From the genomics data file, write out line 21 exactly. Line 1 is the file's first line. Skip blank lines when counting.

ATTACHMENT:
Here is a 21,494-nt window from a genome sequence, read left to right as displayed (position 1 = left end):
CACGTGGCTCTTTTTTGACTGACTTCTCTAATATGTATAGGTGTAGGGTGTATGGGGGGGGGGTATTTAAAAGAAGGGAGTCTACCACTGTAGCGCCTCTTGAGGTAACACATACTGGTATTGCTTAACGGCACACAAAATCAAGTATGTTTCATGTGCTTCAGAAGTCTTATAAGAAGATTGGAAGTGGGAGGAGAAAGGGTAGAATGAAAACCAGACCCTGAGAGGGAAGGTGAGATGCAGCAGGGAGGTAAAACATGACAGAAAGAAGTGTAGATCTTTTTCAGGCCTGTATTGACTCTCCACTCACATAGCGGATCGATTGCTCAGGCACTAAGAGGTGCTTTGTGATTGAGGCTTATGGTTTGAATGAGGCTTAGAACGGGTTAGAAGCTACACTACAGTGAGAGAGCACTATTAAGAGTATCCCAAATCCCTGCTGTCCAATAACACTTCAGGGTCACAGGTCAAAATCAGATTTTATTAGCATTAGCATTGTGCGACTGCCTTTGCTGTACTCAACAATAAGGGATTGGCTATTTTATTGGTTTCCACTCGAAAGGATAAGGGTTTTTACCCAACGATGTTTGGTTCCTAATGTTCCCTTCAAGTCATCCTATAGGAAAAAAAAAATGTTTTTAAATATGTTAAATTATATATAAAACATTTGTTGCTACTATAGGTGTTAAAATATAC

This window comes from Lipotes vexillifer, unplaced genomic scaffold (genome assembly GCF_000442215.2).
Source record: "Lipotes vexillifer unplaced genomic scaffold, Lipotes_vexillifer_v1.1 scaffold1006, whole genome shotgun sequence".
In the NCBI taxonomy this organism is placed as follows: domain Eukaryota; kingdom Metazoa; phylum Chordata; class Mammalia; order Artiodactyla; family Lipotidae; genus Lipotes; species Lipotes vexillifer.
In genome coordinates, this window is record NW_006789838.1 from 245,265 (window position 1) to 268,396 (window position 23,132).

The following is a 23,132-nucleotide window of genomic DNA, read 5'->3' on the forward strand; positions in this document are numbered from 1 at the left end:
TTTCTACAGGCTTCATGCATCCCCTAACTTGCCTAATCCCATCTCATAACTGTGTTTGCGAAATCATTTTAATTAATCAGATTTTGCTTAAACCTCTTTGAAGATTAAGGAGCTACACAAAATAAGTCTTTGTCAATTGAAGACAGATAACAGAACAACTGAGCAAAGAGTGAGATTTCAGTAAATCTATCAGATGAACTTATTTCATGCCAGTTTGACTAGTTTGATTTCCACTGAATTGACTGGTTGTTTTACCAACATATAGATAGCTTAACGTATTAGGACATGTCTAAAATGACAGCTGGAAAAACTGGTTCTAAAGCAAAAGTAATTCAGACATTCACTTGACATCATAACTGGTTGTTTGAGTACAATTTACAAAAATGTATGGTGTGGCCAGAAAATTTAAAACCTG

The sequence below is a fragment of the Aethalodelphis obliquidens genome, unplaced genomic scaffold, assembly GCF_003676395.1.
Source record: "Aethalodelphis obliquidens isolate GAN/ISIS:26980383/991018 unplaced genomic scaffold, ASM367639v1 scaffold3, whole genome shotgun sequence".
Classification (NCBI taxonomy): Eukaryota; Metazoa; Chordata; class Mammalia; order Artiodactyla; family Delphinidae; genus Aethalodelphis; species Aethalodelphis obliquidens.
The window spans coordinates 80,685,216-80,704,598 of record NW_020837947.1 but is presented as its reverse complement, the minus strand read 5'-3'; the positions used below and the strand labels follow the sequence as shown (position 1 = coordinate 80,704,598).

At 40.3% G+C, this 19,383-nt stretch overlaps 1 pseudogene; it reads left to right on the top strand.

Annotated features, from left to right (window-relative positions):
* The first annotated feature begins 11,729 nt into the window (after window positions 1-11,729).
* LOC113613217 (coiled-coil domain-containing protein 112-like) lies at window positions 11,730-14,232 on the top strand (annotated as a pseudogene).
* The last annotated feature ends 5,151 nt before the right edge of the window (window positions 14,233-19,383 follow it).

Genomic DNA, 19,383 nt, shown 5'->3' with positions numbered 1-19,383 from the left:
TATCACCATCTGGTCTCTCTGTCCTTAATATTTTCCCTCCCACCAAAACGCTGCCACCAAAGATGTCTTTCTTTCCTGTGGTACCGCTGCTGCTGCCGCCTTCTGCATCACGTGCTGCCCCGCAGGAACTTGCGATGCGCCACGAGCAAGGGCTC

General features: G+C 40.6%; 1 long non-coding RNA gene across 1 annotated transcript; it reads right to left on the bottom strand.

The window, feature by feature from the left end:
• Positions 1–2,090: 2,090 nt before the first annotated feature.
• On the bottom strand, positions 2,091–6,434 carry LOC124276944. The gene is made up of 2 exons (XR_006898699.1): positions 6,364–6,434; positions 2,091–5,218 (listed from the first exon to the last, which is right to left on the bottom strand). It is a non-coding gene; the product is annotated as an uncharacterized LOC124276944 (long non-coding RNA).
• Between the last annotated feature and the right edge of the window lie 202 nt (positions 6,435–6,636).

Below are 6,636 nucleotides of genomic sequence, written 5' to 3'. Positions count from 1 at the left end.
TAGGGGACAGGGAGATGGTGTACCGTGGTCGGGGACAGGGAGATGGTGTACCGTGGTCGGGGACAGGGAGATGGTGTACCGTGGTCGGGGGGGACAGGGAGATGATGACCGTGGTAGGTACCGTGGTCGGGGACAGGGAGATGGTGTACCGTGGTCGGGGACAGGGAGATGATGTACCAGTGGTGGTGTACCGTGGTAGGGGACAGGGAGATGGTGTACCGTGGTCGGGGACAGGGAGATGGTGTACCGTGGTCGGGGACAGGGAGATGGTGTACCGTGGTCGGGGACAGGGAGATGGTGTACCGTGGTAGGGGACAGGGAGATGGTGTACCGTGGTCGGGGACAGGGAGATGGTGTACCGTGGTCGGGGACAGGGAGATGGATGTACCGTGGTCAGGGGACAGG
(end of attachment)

The window, feature by feature from the left end: